Friday, March 29, 2019

The WeCode Story of Consolee

I want to share a story that was written recently by Dr. Michael Pucci, director of the Muraho training effort in Rwanda.


I wanted to take the chance to capture a glimpse into the deeply transformative impact our training has been facilitating in the lives of the WeCode women. We get these textures every day, but those who are focused on the back end infrastructure to enable the WeCode project often don’t get to see what is most beautiful (and motivating) about it.

To me the story of Consolee in particular embodies the values we are nurturing in this learning environment (We Seek Excellence, We Love Questions, We Fail Forward, We Win Together). Consolee was in our first cohort in September and October but really struggled because she was starting off from such a low level of English competency. However, she brought a lot of heart competencies to the work (positive attitude, grit/persistence), and as a result we saw great improvement across many of the competencies, as she challenged herself. 
We could see that she was really coming alive and thriving in the safe environment of her team, which embraced everyone from different backgrounds and economic means. Consolee, was from a very low Ubudehe economic level. We could also see early on in the training that her low English was really handicapping her. 
Although she completed both the Basic Work Readiness and Advanced QA & Project Management training, she failed to qualify to sit the October 15 ASTQB (international proficiency) certification) exam. There are some at that threshold who complain, protest, while there are others who (sometimes through tears) just say, “Next time I will get there."

During the internship that followed the training, Consolee was selected to be on a team that remained focused on ISTQB and English proficiency, and in fact, she was chosen as the Malayika (facilitator) to lead her team of learners during that four month internship. The internship required a high degree of self-organizing from the teams, especially those that were not selected to be on live Muraho client software testing projects but were given further learning objectives to pursue to further prepare themselves.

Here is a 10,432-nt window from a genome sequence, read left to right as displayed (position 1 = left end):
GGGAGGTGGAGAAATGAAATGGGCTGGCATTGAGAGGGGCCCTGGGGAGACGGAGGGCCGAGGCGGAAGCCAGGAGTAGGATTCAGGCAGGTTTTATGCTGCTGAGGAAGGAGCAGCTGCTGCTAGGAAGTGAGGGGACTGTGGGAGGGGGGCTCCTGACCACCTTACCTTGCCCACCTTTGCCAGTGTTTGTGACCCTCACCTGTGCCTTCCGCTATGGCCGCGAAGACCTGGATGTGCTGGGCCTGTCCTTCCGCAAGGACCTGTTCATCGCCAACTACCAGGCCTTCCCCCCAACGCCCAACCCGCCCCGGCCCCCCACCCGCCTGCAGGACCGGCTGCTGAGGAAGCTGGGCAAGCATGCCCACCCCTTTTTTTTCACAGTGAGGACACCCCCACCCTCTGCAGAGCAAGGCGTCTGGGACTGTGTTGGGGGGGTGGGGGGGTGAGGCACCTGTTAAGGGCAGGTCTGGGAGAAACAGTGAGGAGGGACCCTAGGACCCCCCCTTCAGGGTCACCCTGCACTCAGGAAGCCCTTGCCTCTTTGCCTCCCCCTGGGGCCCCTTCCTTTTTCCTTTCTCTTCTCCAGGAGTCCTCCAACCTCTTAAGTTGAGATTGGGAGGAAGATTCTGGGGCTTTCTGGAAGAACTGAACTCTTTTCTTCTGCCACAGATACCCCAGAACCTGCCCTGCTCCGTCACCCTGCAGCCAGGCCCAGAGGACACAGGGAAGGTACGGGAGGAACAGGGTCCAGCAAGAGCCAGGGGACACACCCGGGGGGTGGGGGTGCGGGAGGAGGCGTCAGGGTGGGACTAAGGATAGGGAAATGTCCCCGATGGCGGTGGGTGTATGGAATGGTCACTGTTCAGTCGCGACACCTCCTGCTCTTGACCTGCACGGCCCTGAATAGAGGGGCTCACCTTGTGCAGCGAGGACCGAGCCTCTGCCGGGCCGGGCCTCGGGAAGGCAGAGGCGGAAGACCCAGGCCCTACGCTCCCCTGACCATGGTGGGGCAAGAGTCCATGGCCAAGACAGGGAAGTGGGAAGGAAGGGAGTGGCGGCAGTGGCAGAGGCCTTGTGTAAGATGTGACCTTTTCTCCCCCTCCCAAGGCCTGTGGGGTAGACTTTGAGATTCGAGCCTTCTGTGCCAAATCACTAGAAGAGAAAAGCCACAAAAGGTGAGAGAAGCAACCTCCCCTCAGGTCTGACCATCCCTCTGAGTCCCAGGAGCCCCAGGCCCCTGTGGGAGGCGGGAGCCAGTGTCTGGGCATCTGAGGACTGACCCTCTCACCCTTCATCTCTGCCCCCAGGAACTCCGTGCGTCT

At the end of the internship, we assessed the teams according to the projects they were on, including the learning projects. Those who demonstrated they were persisting in learning during the internship were invited into the second cohort’s intensive two weeks of ISTQB training and coaching to try for the exam again.

Six of those who did not qualify to sit the ASTQB in October were invited to join cohort 2 Advanced training the first two weeks of March. All six of them qualified and sat the official ASTQB on March 18. Of particular note, Consolee’s marks during the mock exams were consistently at the top of the pile, and her English and confidence were also markedly improved (measured by questions and presentations). She shifted from one of the lowest mock scorers in round one to consistently scoring at the top. When we asked her what she had done during the internship in order to improve so well, she and her team reported that they helped each other set and keep their study goals (e.g. they committed to learn 15 new words every day, etc.). During this second Cohort training, we were constantly seeing Consolee helping newer students in the mixed teams to understand difficult concepts; they looked up to her. 

Not everyone who was given that further opportunity of a paid internship after the training took advantage of it, or we would have had 20 from Cohort 1 join Cohort 2 ISTQB training. Some complained they had less formal training structure on internship; some gave up when they were not assigned to projects they wanted to be on, but some hunkered down and did the work together of on-going learning and earned a second chance. 

I am purposely reporting this story of Consolee before we have received the results of her ASTQB exam (sometime later this week). She has already proven that it is irrelevant whether she passes the exam (this time). She and all the 6 embody a "not yet”, growth mindset and a fearlessness to fail forward. They’ve also demonstrated that they are worth hiring onto teams without this certification and that the intangible qualities like dynamic ongoing learning is one of the most valuable competencies to train and nurture in WeCode. Creating the safe environment that enables that learning for women is the most fragile part of what we do. 

We hear firsthand many of the impediments these women have to overcome and when they do, we celebrate them. I just wanted to share this so you can join us in celebration of these amazing women. If GIZ wanted to give some kind of award for embodying the WeCode values, Consolee would be at the top of my pile, simply because she started further behind than most, climbed, failed, climbed again and got there, and led several up there with her.

Update on March 29, 2019: I can now add that Consolee passed her ASTQB and has CTFL after her name. Her life and opportunities are changed.
Dr. Michael Pucci

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